Intestine related DMPK analysis using RepliGut® Planar Models

Replace Caco-2 cells and reduce late-stage failures

Importance of intestinal contribution to DMPK

In vitro modeling of intestinal absorption plays a pivotal role in advancing preclinical drug development by bridging the gap between laboratory research and clinical application. Predictions of bioavailability derived from cell culture models serve to refine drug design, optimize formulations, and flag potential safety issues. The RepliGut® Planar model is the first intestinal epithelial model that accurately reflects human intestinal contribution to metabolism and transport in a format similar to Caco-2 cells, enabling scientists to further close the gap between in vitro and in vivo bioavailability prediction and reduce late-stage clinical failures.

How RepliGut® Planar compares to Caco-2 models

Ensuring accuracy in intestinal absorption modeling necessitates the presence and functionality of pertinent influx and efflux transporters along with metabolic enzymes. While Caco-2 cells have conventionally served as the benchmark cell culture model for in vitro absorption investigations, their fidelity to native human intestinal tissues is compromised by unregulated proliferation, physiologically inaccurate differentiation processes, and altered expression of drug-related transporters and enzymes, thereby impeding their reliability in mimicking in vivo drug absorption and metabolism.

Caco-2 Cells
RepliGut® Planar
In Vivo
Human origin
Polarized epithelial monolayer
Multiple cell lineages
Regional specificity maintained
Interindividual variability
Mucus excretion
Phase I and II metabolism
96-well format

Unlike Caco-2 cells, RepliGut® models are comprised of multiple cell lineages found in the in vivo gut, which better reflect in vivo DMPK processes. The cell populations in RepliGut® models are confirmed to be ALP+, MUC2+ and CHGA+ positive and form a polarized monolayer with intact tight junctions.1 Furthermore, RepliGut® Jejunum models express more physiologically relevant levels of several genes encoding phase I and phase II metabolic enzymes reducing the chance of overpredicting bioavailability compared to Caco-2 cells

RepliGut® Models enable you to assess region-specific DMPK endpoints, from more than one donor, for a more thorough vetting of drug candidate bioavailability.

Schematic of RepliGut® Planar. Intestinal crypt-derived stem cells plated onto a semi-permeable membrane differentiate into multiple cell lineages including enterocytes, goblet cells, and enteroendocrine cells. DMPK relevant mechanisms include paracellular and transcellular passive uptake as well as active uptake and efflux. Metabolic processes could include P450, UGT, and CES enzymes.

Capabilities Summary

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Apparent permeability (Papp) and efflux ratios

Human jejunum epithelial stem cells are cultured and differentiated on semi-permeable membrane inserts in a 96-well plate to facilitate access to both the apical and basal sides of the cell monolayer. Test compounds are introduced into either compartment to assess their transport in both directions. Accurate mass spectrometry analysis of compound concentrations in each compartment allows for the calculation of permeability (Papp) and efflux ratios. Controls such as atenolol and propranolol, representing low and high permeability respectively, can be included. Additionally, transporter inhibitors can be applied to assess compound interactions with specific transporters. These assays are adaptable to specific research needs.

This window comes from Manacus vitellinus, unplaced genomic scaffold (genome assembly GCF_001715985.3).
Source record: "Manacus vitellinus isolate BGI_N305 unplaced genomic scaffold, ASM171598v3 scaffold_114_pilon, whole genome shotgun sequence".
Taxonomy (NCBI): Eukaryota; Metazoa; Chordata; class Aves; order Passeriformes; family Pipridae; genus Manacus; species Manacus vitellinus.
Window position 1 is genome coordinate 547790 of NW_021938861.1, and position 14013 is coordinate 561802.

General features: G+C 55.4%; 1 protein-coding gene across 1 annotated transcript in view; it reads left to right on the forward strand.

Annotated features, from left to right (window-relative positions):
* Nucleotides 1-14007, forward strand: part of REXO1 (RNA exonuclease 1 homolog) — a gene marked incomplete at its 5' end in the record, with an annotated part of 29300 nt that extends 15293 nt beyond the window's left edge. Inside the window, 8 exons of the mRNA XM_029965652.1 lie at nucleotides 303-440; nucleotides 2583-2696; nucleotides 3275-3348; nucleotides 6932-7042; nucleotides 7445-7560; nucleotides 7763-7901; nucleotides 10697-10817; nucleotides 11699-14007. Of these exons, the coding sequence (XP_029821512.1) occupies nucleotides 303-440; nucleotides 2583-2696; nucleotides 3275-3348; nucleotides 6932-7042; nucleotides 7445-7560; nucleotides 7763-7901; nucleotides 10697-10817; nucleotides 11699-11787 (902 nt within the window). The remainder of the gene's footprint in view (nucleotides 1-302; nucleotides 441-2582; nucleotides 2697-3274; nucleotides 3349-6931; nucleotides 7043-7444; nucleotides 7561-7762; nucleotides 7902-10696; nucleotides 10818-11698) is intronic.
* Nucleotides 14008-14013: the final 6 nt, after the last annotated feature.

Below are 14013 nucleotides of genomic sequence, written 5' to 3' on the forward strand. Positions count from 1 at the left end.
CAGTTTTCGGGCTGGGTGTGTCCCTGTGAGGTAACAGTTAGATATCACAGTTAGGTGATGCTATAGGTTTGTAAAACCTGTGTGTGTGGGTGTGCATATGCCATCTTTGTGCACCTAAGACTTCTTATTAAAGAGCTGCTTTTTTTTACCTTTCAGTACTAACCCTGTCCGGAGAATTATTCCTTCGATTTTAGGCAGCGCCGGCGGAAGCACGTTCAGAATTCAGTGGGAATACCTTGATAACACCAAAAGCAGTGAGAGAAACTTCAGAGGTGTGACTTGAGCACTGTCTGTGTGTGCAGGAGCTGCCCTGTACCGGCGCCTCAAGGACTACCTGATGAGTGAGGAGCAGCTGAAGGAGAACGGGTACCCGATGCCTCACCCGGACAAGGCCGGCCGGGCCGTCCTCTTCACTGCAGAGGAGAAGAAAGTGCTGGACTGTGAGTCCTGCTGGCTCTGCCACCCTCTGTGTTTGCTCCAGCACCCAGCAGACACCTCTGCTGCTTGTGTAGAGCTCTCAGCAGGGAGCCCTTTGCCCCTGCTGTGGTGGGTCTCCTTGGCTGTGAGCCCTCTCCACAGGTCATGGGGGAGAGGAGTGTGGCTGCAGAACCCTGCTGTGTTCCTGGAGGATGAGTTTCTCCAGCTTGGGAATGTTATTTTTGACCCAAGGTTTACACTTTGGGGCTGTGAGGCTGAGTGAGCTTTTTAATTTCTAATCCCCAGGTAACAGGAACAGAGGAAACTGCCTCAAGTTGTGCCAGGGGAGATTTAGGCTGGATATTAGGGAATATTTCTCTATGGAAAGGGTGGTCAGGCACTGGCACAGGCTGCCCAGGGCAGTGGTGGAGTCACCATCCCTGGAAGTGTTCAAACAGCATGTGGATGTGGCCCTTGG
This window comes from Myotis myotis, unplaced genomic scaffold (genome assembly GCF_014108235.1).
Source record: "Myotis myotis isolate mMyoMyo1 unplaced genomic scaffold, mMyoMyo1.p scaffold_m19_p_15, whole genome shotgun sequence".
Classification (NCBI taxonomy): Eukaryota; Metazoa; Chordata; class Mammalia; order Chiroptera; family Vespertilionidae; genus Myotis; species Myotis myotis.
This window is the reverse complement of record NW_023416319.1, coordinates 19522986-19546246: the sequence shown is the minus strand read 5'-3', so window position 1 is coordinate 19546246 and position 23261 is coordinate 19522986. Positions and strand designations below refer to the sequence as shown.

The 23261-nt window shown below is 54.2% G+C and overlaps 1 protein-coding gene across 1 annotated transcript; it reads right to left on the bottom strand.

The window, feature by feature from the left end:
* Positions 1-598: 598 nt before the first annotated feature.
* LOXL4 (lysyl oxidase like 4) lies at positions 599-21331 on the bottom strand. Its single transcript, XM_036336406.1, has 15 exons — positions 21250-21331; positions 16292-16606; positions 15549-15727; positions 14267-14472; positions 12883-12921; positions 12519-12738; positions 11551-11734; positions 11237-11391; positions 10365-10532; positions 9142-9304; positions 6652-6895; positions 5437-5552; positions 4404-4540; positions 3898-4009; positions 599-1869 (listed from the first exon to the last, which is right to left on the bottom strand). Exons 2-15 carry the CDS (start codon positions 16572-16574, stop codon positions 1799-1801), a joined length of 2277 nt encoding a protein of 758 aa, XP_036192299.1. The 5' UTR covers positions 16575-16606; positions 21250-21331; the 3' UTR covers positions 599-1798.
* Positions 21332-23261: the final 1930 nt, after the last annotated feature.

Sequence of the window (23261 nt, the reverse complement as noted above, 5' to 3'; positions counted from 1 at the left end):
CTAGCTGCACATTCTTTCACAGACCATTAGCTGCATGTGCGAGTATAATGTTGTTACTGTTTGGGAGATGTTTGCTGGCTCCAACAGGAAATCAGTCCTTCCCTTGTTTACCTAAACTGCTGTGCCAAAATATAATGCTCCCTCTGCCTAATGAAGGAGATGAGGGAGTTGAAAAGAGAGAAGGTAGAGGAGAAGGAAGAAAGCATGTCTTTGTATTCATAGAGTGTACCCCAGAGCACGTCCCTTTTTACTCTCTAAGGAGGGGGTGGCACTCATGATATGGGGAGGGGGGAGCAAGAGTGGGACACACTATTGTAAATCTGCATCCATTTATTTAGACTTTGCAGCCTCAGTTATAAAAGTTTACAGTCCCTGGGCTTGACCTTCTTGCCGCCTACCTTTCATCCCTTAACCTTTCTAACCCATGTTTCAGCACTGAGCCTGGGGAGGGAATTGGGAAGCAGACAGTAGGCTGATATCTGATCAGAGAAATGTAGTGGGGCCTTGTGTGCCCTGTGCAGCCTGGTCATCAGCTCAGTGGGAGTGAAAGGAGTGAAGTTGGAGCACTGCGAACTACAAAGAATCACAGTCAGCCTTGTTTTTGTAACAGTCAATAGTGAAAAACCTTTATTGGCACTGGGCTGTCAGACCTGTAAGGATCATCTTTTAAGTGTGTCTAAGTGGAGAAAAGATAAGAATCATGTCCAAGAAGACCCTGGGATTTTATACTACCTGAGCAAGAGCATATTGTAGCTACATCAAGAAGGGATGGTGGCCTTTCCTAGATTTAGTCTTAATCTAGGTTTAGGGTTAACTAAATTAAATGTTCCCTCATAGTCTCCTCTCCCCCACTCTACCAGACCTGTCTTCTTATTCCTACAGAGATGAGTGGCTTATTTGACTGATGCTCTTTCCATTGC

Typical study design
Cell Culture Timeline
10-11 days
Number of Replicates
Typically 3 wells per treatment
Incubation Time
Up to 120 min
Incubation Buffer
HBSS + 10mM HEPES + 10mM Glucose, pH 7.4
Barrier Integrity Assessment
Automated TEER using EVOM™ Auto (WPI) measured before and after compound incubation
Control Drugs
Atenolol and propranolol
Analysis Method
Accurate mass spectrometry measurement using LC/MS
Data Readout
Papp (apparent permeability coefficient), Efflux ratio, TEER
RepliGut® Planar- Jejunum accurately models passive and active drug transport. (A) Passive and (B) active transport drugs were applied to either the apical or basal compartment and drug concentration was measured in the receiver compartment at 2 hours post exposure. Digoxin and E3S transport were conducted in the presence and absence of P-gp inhibitor, tariquidar, and BCRP inhibitor, Ko143, respectively. Efflux ratios (green) were calculated as the ratio of B→A (pink) to A→B (blue).

Permeability markers tested in RepliGut® Planar-Jejunum

Absorption Group
RepliGut® A→B Papp
(10-6 cm/s)
Human Fraction Absorbed (Fa)
High absorption
(Fa ≥ 85%)
14.7 ±2.3
10.5 ±5.3
22.1 ±1.0
12.8 ±3.2
Moderate absorption
(Fa = 50 – 84%)
0.98 ±0.2
0.97 ±0.9
Low absorption
(Fa < 50%)
0.47 ±0.29
0.17 ±0.14
Absorption Group
Efflux Ratio
Efflux Substrates
12.5 ±5.8
30.7 ±14.4

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